The last year brought increased attention for the Phelpsian performance at the world championships and increased time demands turning professional after the NCAA Championships in March.

“I don’t want to say anything has changed, but it definitely affected me more than I know,” Dressel said of finding an agent and signing with Speedo. “It’s a new adventure, as my dad says.”

Nationals continue Saturday, headlined by Katie Ledecky in the 400m freestyle, with coverage on Olympic Channel: Home of Team USA at 10 p.m. ET.

In other events Friday, world champion Chase Kalisz distanced the 400m individual medley field by 1.96 seconds. Kalisz clocked 4:08.25, the fastest time in the world this year (supplanting himself). The race lacked the suspended Ryan Lochte, who was ranked No. 2 in the nation in the event this year before nationals.

“The time wasn’t so great, but that’s not what it’s about,” Kalisz said on Olympic Channel. “It’s about making the team, setting yourself up, getting ready for Tokyo [in August].”

World bronze medalist Kelsi Dahlia similarly cruised in the women’s 100m fly, winning by .68 of a second in 56.83 ahead of Katie McLaughlin.

Ally McHugh upset Olympians Leah Smith and Melanie Margalis to win the women’s 400m IM in 4:34.80, a personal best by 4.87 seconds. The rising Penn State senior ranked sixth in the U.S. this year going into nationals.

Olympic and world 100m breaststroke champion Lilly King edged Molly Hannis in the non-Olympic 50m breast. The world-record holder King clocked 29.82 to Hannis’ 30.07. The 50m breast is swum at worlds but not Pan Pacs.

Ryan Murphy broke a nine-year-old American record in the 50m backstroke, winning in 24.24.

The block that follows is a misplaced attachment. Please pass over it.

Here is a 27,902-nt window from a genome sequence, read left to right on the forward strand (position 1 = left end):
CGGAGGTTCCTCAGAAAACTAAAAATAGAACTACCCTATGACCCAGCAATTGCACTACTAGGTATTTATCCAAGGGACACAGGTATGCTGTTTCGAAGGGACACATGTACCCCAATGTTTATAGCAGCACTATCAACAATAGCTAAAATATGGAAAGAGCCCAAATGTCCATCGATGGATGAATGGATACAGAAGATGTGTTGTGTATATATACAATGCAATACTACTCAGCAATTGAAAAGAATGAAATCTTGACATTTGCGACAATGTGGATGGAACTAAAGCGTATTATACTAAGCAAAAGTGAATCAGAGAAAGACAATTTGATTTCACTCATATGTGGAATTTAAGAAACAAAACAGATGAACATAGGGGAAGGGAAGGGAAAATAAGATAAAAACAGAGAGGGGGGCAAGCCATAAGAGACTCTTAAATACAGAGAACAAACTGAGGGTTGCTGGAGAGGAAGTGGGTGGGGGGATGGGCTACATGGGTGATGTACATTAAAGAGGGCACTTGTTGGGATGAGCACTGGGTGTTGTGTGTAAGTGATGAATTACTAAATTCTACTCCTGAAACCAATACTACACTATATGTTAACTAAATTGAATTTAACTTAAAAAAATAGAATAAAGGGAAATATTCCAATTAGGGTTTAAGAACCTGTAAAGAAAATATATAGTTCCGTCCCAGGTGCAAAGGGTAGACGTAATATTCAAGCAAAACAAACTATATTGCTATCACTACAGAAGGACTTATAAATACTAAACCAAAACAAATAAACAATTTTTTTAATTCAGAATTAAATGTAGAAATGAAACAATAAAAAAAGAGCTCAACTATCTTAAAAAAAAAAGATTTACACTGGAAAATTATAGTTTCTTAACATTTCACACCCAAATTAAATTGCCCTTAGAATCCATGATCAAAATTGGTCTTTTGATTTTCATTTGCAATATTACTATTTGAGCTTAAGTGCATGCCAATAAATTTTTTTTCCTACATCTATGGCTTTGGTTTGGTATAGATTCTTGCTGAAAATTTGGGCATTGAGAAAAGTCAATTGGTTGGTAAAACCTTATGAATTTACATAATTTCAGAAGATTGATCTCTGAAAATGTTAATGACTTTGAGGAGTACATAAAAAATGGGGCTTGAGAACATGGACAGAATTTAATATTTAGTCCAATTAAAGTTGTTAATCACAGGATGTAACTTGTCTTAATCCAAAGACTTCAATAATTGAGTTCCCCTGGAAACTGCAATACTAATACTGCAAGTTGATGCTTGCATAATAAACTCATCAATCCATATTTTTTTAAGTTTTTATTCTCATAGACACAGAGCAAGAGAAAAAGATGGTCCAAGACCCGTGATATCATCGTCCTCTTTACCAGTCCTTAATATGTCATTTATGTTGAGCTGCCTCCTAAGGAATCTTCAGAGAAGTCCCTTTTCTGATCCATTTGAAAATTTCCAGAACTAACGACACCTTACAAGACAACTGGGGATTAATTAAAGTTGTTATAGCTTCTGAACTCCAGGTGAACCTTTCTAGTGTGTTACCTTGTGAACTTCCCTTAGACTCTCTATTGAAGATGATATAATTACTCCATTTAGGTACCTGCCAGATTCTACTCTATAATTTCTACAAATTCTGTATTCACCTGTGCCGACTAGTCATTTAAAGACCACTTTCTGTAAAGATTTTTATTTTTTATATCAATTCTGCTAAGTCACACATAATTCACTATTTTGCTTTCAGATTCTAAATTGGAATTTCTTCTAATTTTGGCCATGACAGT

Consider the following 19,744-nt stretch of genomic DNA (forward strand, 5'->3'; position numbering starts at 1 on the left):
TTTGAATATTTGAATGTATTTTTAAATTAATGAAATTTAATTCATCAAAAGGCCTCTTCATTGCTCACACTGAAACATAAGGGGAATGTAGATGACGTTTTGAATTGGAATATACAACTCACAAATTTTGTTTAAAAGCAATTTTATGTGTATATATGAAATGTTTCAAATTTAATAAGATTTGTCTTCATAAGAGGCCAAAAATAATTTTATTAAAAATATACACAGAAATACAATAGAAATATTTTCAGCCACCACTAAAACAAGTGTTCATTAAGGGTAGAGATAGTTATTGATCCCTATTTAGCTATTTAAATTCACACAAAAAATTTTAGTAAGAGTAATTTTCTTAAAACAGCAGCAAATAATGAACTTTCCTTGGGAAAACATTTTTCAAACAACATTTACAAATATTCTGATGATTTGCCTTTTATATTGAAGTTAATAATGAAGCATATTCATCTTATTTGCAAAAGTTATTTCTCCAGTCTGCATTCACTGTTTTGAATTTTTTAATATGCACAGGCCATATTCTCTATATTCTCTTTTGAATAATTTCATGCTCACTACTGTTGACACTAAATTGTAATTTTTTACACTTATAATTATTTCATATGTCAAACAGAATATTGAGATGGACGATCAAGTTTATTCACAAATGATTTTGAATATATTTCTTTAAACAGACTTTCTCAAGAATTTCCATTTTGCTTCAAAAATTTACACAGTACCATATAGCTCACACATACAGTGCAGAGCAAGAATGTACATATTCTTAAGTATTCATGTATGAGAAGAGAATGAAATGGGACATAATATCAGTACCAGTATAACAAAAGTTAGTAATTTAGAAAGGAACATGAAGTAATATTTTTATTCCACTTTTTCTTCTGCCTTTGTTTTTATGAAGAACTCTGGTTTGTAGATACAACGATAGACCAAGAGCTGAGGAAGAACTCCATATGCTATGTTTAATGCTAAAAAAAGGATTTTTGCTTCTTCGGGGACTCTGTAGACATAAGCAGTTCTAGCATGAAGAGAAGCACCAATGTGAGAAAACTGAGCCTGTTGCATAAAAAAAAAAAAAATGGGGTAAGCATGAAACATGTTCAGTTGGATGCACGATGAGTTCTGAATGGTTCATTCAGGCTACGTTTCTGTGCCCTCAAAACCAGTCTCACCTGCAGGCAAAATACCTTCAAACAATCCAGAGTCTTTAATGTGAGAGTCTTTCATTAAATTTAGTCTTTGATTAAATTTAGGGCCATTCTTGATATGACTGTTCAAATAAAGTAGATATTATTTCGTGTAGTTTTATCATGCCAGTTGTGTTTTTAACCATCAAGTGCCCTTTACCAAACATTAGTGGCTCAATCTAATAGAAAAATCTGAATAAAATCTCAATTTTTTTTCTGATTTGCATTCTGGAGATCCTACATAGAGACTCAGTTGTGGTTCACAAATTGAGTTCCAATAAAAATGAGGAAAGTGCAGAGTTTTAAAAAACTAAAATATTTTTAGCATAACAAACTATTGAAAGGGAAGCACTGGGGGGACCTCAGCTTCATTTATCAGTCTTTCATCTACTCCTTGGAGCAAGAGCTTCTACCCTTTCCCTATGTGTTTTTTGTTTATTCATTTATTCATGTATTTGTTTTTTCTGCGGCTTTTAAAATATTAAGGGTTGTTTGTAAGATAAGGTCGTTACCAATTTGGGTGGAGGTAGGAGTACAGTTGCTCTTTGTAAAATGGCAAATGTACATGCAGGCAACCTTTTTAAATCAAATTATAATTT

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MORE: Mental health on swimmers’ minds at nationals

David Boudia adjusts diving event, goal for world championships

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David Boudia earned diving medals at his last three world championships and the 2012 and 2016 Olympics, but that was on the platform. He competes on the global stage on the springboard for the first time at worlds this week.

“I don’t have a lot of high hopes,” Boudia, who is still learning the springboard after switching to it in the last year, said in a phone interview from South Korea, where he begins competition Wednesday (TV schedule here). “But I think my biggest goal is to walk away with an Olympic spot.”

An Olympic spot not necessarily for himself, but for the U.S.

Boudia, a 30-year-old father of three, and any other American will clinch 2020 Olympic quota spots by placing in the top 12 in their respective individual events this week. Those spots, and any others earned at later competitions in the next year, will be filled at trials in June in Indianapolis.

NBC Sports analyst Cynthia Potter believes Boudia, who left the sport to sell homes in 2017 and came back and suffered a concussion off the platform in 2018, can meet his goal of making Friday’s 12-man final in Gwangju.

“He would have to dive well, but not better than he’s been diving,” she said. “His springboard is really well-timed, rhythmic, and he’s for a long time known how to go into the water without making a splash.”